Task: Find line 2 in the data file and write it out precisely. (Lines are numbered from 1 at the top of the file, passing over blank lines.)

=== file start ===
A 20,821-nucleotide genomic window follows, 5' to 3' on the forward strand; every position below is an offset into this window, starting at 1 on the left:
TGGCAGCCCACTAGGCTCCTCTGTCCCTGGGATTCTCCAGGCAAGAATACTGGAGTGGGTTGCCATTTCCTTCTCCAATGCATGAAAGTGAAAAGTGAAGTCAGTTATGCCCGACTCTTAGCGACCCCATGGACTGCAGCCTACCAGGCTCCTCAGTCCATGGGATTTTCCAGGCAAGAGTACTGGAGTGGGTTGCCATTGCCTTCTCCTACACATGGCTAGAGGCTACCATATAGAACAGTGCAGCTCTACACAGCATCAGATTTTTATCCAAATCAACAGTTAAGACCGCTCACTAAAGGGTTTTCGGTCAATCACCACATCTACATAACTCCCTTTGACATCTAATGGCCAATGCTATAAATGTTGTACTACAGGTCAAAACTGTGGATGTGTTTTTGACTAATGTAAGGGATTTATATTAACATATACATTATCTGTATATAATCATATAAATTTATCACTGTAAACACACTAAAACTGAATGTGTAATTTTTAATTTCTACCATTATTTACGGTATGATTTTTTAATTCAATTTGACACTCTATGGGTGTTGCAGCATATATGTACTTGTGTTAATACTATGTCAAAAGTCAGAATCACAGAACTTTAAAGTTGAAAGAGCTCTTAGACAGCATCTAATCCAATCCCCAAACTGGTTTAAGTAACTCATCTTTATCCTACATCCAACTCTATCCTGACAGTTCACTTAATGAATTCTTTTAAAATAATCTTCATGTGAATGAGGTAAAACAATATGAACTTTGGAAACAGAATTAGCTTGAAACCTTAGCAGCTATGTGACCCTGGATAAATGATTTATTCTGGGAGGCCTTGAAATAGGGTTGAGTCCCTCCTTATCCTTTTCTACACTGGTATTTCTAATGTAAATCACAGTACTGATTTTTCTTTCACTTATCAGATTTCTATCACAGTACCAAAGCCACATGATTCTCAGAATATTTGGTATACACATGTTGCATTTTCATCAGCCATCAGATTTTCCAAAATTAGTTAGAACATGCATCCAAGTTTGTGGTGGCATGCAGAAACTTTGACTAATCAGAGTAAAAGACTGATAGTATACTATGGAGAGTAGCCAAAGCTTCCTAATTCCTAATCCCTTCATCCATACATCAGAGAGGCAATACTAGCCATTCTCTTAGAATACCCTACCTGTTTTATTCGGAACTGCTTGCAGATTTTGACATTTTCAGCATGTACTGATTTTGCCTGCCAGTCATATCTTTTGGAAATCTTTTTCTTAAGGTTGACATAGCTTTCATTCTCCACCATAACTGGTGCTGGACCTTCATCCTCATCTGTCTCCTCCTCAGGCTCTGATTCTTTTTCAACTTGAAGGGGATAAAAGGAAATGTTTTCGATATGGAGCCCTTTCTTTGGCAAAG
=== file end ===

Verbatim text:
TGGCAGCCCACTAGGCTCCTCTGTCCCTGGGATTCTCCAGGCAAGAATACTGGAGTGGGTTGCCATTTCCTTCTCCAATGCATGAAAGTGAAAAGTGAAGTCAGTTATGCCCGACTCTTAGCGACCCCATGGACTGCAGCCTACCAGGCTCCTCAGTCCATGGGATTTTCCAGGCAAGAGTACTGGAGTGGGTTGCCATTGCCTTCTCCTACACATGGCTAGAGGCTACCATATAGAACAGTGCAGCTCTACACAGCATCAGATTTTTATCCAAATCAACAGTTAAGACCGCTCACTAAAGGGTTTTCGGTCAATCACCACATCTACATAACTCCCTTTGACATCTAATGGCCAATGCTATAAATGTTGTACTACAGGTCAAAACTGTGGATGTGTTTTTGACTAATGTAAGGGATTTATATTAACATATACATTATCTGTATATAATCATATAAATTTATCACTGTAAACACACTAAAACTGAATGTGTAATTTTTAATTTCTACCATTATTTACGGTATGATTTTTTAATTCAATTTGACACTCTATGGGTGTTGCAGCATATATGTACTTGTGTTAATACTATGTCAAAAGTCAGAATCACAGAACTTTAAAGTTGAAAGAGCTCTTAGACAGCATCTAATCCAATCCCCAAACTGGTTTAAGTAACTCATCTTTATCCTACATCCAACTCTATCCTGACAGTTCACTTAATGAATTCTTTTAAAATAATCTTCATGTGAATGAGGTAAAACAATATGAACTTTGGAAACAGAATTAGCTTGAAACCTTAGCAGCTATGTGACCCTGGATAAATGATTTATTCTGGGAGGCCTTGAAATAGGGTTGAGTCCCTCCTTATCCTTTTCTACACTGGTATTTCTAATGTAAATCACAGTACTGATTTTTCTTTCACTTATCAGATTTCTATCACAGTACCAAAGCCACATGATTCTCAGAATATTTGGTATACACATGTTGCATTTTCATCAGCCATCAGATTTTCCAAAATTAGTTAGAACATGCATCCAAGTTTGTGGTGGCATGCAGAAACTTTGACTAATCAGAGTAAAAGACTGATAGTATACTATGGAGAGTAGCCAAAGCTTCCTAATTCCTAATCCCTTCATCCATACATCAGAGAGGCAATACTAGCCATTCTCTTAGAATACCCTACCTGTTTTATTCGGAACTGCTTGCAGATTTTGACATTTTCAGCATGTACTGATTTTGCCTGCCAGTCATATCTTTTGGAAATCTTTTTCTTAAGGTTGACATAGCTTTCATTCTCCACCATAACTGGTGCTGGACCTTCATCCTCATCTGTCTCCTCCTCAGGCTCTGATTCTTTTTCAACTTGAAGGGGATAAAAGGAAATGTTTTCGATATGGAGCCCTTTCTTTGGCAAAG